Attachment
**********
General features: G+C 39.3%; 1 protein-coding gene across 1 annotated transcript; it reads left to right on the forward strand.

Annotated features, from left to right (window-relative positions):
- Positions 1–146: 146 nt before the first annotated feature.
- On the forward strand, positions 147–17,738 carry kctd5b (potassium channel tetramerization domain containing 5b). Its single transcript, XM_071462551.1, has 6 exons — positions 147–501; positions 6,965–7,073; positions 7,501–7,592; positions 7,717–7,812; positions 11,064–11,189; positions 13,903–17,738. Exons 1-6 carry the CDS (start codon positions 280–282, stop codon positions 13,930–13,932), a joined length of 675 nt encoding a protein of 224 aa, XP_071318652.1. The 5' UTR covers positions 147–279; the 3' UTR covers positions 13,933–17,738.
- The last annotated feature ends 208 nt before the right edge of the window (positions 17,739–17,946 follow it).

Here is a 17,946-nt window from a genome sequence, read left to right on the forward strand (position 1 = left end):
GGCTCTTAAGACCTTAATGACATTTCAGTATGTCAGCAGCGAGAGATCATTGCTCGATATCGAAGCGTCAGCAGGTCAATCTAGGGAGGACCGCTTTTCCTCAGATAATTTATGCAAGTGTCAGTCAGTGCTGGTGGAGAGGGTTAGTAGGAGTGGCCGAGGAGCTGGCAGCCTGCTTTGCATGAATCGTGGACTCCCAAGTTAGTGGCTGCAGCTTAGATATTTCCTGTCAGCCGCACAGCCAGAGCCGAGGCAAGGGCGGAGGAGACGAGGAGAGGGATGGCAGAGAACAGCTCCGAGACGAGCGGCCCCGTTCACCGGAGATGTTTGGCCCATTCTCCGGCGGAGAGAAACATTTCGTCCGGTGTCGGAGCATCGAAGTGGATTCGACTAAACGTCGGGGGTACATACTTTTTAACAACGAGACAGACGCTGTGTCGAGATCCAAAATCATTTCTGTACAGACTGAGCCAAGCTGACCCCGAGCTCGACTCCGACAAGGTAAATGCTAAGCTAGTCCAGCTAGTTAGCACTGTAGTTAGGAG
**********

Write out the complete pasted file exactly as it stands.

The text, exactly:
General features: G+C 39.3%; 1 protein-coding gene across 1 annotated transcript; it reads left to right on the forward strand.

Annotated features, from left to right (window-relative positions):
- Positions 1–146: 146 nt before the first annotated feature.
- On the forward strand, positions 147–17,738 carry kctd5b (potassium channel tetramerization domain containing 5b). Its single transcript, XM_071462551.1, has 6 exons — positions 147–501; positions 6,965–7,073; positions 7,501–7,592; positions 7,717–7,812; positions 11,064–11,189; positions 13,903–17,738. Exons 1-6 carry the CDS (start codon positions 280–282, stop codon positions 13,930–13,932), a joined length of 675 nt encoding a protein of 224 aa, XP_071318652.1. The 5' UTR covers positions 147–279; the 3' UTR covers positions 13,933–17,738.
- The last annotated feature ends 208 nt before the right edge of the window (positions 17,739–17,946 follow it).

Here is a 17,946-nt window from a genome sequence, read left to right on the forward strand (position 1 = left end):
GGCTCTTAAGACCTTAATGACATTTCAGTATGTCAGCAGCGAGAGATCATTGCTCGATATCGAAGCGTCAGCAGGTCAATCTAGGGAGGACCGCTTTTCCTCAGATAATTTATGCAAGTGTCAGTCAGTGCTGGTGGAGAGGGTTAGTAGGAGTGGCCGAGGAGCTGGCAGCCTGCTTTGCATGAATCGTGGACTCCCAAGTTAGTGGCTGCAGCTTAGATATTTCCTGTCAGCCGCACAGCCAGAGCCGAGGCAAGGGCGGAGGAGACGAGGAGAGGGATGGCAGAGAACAGCTCCGAGACGAGCGGCCCCGTTCACCGGAGATGTTTGGCCCATTCTCCGGCGGAGAGAAACATTTCGTCCGGTGTCGGAGCATCGAAGTGGATTCGACTAAACGTCGGGGGTACATACTTTTTAACAACGAGACAGACGCTGTGTCGAGATCCAAAATCATTTCTGTACAGACTGAGCCAAGCTGACCCCGAGCTCGACTCCGACAAGGTAAATGCTAAGCTAGTCCAGCTAGTTAGCACTGTAGTTAGGAG